by Hillel Fendel Arutz Sheva December 27, 2006
A reminder of the historic significance of the Jewish People’s first day in the Holy Land was provided by a trip for Russian-speaking Israelis to Joshua’s Altar on Mt. Ebal outside Shechem.
The story began just before this past Chanukah, when two busloads of Russian-speaking Israelis – new immigrants, veteran immigrants, and some tourists – made their first visit to the site known as Joshua’s Altar near Shechem (Nablus).
Security concerns notwithstanding, the visitors – many of whom had never been to the area – came away greatly inspired, and some were even moved to tears. Secular Jews found themselves reciting special blessings and prayers appropriate to the novelty of the experience.
What was so special? “To see the actual altar that Joshua built, by Divine command, on the day the Jewish People entered the Land of Israel, is simply overwhelming,” one participant tried to explain.
The trip was organized by the Maof organization – helping Russian-speakers get to know the Land of Israel – and ex-MK Uzi Landau’s Machatz (Zionist Camp), whose Eretz Nehderet (Beautiful Land) program does the same for people all over the country. The two buses were targeted by a small bomb hurled by Palestinian terrorists in the region, but no damage was caused.
Prof. Adam Zertal, an archaeologist from Tel Aviv University, was the man who discovered and excavated the area and determined that it is the remnants of Joshua’s Altar. He appeared recently on IsraelNationalRadio,
speaking with hosts Yishai and Malkah Fleisher.
“How do you know that this was in fact Joshua’s altar?” Yishai asked. “Perhaps it was built by other peoples over the years, for instance.”
Prof. Zertal, author of ” A Nation is Born: The Mt. Eval Altar and the Beginnings of the Nation of Israel,” appeared not to know where to start, given the amount of evidence he can provide. He began with the discovery itself:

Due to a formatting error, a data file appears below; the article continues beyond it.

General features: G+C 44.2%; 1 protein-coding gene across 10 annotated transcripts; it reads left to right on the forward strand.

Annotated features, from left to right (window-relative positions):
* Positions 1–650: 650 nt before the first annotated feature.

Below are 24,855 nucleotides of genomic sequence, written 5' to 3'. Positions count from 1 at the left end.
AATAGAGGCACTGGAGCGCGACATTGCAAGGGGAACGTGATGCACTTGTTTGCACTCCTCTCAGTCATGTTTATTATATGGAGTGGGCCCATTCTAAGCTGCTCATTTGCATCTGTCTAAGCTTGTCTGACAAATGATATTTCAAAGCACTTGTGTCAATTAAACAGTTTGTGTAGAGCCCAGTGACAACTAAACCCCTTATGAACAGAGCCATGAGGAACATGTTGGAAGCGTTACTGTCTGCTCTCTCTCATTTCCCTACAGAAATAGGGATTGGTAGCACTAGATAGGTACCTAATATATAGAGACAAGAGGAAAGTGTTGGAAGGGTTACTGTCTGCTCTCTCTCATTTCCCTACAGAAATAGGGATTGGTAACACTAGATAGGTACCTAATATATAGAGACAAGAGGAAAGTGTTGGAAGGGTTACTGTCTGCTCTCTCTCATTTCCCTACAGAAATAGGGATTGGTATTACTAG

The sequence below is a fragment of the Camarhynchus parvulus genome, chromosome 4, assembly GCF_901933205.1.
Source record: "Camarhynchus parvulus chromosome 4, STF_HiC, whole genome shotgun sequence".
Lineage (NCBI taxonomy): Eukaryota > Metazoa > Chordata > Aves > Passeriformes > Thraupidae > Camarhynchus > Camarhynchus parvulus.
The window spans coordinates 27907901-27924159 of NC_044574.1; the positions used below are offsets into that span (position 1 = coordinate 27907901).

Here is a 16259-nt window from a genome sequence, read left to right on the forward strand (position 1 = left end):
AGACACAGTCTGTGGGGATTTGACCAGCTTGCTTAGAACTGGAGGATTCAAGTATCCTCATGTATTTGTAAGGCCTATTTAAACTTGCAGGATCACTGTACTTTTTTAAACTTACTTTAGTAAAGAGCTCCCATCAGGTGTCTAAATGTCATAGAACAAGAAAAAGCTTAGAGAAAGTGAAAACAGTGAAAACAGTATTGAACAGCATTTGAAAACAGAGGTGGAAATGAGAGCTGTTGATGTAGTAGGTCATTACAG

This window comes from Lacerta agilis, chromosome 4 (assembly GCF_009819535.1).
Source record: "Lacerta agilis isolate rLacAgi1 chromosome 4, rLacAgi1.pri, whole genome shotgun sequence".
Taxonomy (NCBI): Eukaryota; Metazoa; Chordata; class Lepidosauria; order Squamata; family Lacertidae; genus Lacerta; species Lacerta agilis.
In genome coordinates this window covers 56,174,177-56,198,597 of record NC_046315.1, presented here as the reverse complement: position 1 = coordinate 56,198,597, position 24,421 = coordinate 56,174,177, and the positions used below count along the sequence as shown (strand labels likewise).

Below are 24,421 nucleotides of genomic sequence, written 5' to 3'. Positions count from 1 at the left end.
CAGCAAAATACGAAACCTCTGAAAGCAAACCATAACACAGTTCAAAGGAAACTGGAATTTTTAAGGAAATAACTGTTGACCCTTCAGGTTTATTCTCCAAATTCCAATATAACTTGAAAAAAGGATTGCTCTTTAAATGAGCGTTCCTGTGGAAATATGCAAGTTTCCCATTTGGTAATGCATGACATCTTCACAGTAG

“We discovered this place, all covered with stones, in April 1980. At that time I never dreamt that we were dealing with the altar, because I was taught in Tel Aviv University – the center of anti-Biblical tendencies, where I learned that Biblical theories are untrue, and that Biblical accounts were written later, and the like. I didn’t even know of the story of the Joshua’s altar. But we surveyed every meter of the site, and in the course of nine years of excavation, we discovered a very old structure with no parallels to anything we had seen before. It was 9 by 7 meters, and 4 meters high, with two stone ramps, and a kind of veranda, known as the sovev, around.”
The Torah itself, in Deut. 27, 4-8, recounts the command to build the altar on Mt. Ebal (Eval) when the Jewish People would cross the Jordan River into the Holy Land. The command stipulates that the stones should not be hewn by iron, and that sacrifices should be brought there.
Joshua 8, 30 states that Joshua fulfilled the command and, in fact, built the altar on Mt. Ebal. This occurred, according to traditional chronology, in the year 2488 to the creation of the world, or 3,252 years before Zertal began his excavation of the site.
A very critical piece of evidence cited by Zertal in support of his identification of the structure as Joshua’s Altar appears to be the animal bones found there:
“There were more than 1,000 burnt animal bones – exactly of the type that were used for sacrifices. It was clear that this was not the remnants of some village, but rather a cultic site. But the critical turning point [in our excavation] came when a religious member of our team showed us the Mishna describing the altar of the 2nd Temple period – 1,200 years later than our discovery. The description was very similar to what we had found – meaning that the Mishna was clearly and definitely a continuation and prototype of the one on Mt. Ebal. They both have ramps, just as the Torah stipulates, for the High Priest to ascend to the altar without going up steps, and the sizes matched, and more… The architecture itself was the evidence.”